It has been a roller-coaster year. The coronavirus continues to rage on and the Government has resorted to a State of Emergency to brace the tsunami of positive cases. Up to May 20, a staggering 341 COVID-related deaths were tragically reported and the positive active cases continue to spiral out of control.
The pandemic is infecting the physical, mental, economic and social systems of our society. This quadruple threat requires a quadruple diagnosis and treatment.
Physically, the death toll nationally is skewed towards people with pre-existing comorbidities. The US Centers for Disease Control and Prevention reported that 78 per cent of COVID-19 patients in ICUs had underlying conditions. Italy reported that 98.5 per cent of patients who died due to COVID-19 also had a pre-existing condition and the UK reported a slightly lower figure of 90 per cent had at least one pre-existing condition.
The OECD has embraced a four-pronged approach to strengthening the frontline through comprehensive and preventive primary and community health care which is worth considering in Trinidad and Tobago.
This includes enhanced home-based care for all patients including non-COVID patients with pre-existing conditions, using community pharmacists to extend prescriptions and prescribe chronic disease medication, using e-Health and telemedicine to treat patients remotely, and introducing add-on payments for primary health care workers conducting teleconsultations or home visits for hygiene and safety measures and risk and workload factors.
Mentally, a 2021 study found that four out of ten adults in the US reported symptoms of anxiety or depressive disorder during the pandemic as compared to one out of ten adults before the pandemic. A recent UWI RAPICO Research Study of roughly 1,000 adults assessed the psychological effects of the pandemic and revealed that 17 per cent of respondents experienced depression symptoms requiring professional help and 26.7 per cent experienced anxiety requiring clinical attention.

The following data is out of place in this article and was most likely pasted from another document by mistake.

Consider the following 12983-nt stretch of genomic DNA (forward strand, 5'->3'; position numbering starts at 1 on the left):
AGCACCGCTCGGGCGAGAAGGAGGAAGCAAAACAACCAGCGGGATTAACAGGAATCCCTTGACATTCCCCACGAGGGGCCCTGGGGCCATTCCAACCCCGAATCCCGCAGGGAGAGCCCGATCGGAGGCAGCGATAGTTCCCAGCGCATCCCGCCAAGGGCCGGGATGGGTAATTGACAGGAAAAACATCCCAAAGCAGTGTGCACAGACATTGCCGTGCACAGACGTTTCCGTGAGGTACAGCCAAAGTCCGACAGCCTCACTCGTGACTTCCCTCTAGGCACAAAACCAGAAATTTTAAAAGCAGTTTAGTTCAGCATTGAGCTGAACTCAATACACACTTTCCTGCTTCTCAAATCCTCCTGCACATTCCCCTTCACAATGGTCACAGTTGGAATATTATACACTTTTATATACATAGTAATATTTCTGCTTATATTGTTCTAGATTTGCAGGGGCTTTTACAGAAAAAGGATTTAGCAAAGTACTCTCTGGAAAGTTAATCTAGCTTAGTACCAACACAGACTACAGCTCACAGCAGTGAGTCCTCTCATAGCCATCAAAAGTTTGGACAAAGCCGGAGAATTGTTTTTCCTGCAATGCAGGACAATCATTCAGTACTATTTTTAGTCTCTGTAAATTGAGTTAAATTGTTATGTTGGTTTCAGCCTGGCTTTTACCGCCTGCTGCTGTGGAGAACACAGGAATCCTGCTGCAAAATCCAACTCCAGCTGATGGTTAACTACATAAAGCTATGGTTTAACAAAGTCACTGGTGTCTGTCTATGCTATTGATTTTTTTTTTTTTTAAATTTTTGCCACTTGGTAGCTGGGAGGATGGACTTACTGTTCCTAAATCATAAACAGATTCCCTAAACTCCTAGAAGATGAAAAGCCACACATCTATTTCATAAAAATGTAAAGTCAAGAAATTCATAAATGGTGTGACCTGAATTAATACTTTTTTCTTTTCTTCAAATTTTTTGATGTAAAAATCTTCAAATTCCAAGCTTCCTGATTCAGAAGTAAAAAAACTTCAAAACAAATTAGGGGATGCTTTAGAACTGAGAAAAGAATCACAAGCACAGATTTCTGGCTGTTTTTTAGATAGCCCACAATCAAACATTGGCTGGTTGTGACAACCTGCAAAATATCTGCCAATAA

UNICEF also polled 8,444 adolescents and young people in the Latin America and Caribbean region in September 2020, of which 27 per cent reported feeling anxiety and 15 per cent depression in seven days prior to the poll. UNICEF also reported 46 per cent of adolescents and young people having less motivation to do activities they usually enjoyed, and 43 per cent of females and 31 per cent of males feeling pessimistic about the future.
The WHO recommends several tips for coping with the mental health challenges caused by the coronavirus including maintaining a routine of eating healthily and exercising, reducing newsfeeds and screen times, keeping social contacts open, avoiding substance abuse, and helping others including health workers.
A comprehensive mental health strategy is also required as a national response to these unsafe trends. As a first step, the Government should continue to invest in active research on mental health among adults and young people caused by the pandemic through the universities and tertiary education institutions, and in collaboration with the Ministry of Health. This must be supported by universal screenings, anti-stigma education campaigns and reliable and quality access to mental health care services, particularly among high-risk populations.
Economically, temporary business closures, lockdowns, a State of Emergency and the need to isolate, quarantine and social distance have decimated SMEs and directly impacted hundreds of thousands of workers. The food and beverage, entertainment, tourism, travel, cosmetology, sporting, construction and education sectors, in particular, have faced the full financial brunt of the pandemic with no assurances of a return to normalcy soon.
The focus on livelihoods is equally imperative as job losses correlate to mental health concerns. The US introduced a package of disaster financial assistance measures for workers and small businesses such as COVID-19 Unemployment Benefits, COVID-19 Stimulus Checks for Individuals, and COVID-19 Small Business Loans.
The PNM Government has relaxed its previous posture of no financial support to workers during the second wave of the virus. The Salary Relief Grant was promised to displaced workers but is stymied by inefficiencies after a year of trying to get it right. There is no sense of urgency to restore the livelihoods of employers and workers, and the Government should take its own advice of doing more with less.
Socially, face-to-face schooling, places of worship, and sporting and cultural activities have been circumscribed. Students without devices or connectivity have lost invaluable time. Worshippers are growing disconnected. Athletes and fitness fans are losing their zeal.
The Government should uplift the morale and spirits of the nation instead of continuously projecting blame unto citizens. The barrage of insults, obscene language and wild accusations are counter-intuitive to the national psyche and only serve short-sighted political interests.
Through an integrated approach of physical, mental, economic and social development, T&T can defy the odds and overcome the pandemic. However, authentic leadership is the key enabler to achieve this strategy.
Mr Fazal Karim
Fomer minister of tertiary education and former MP for Chaguanas East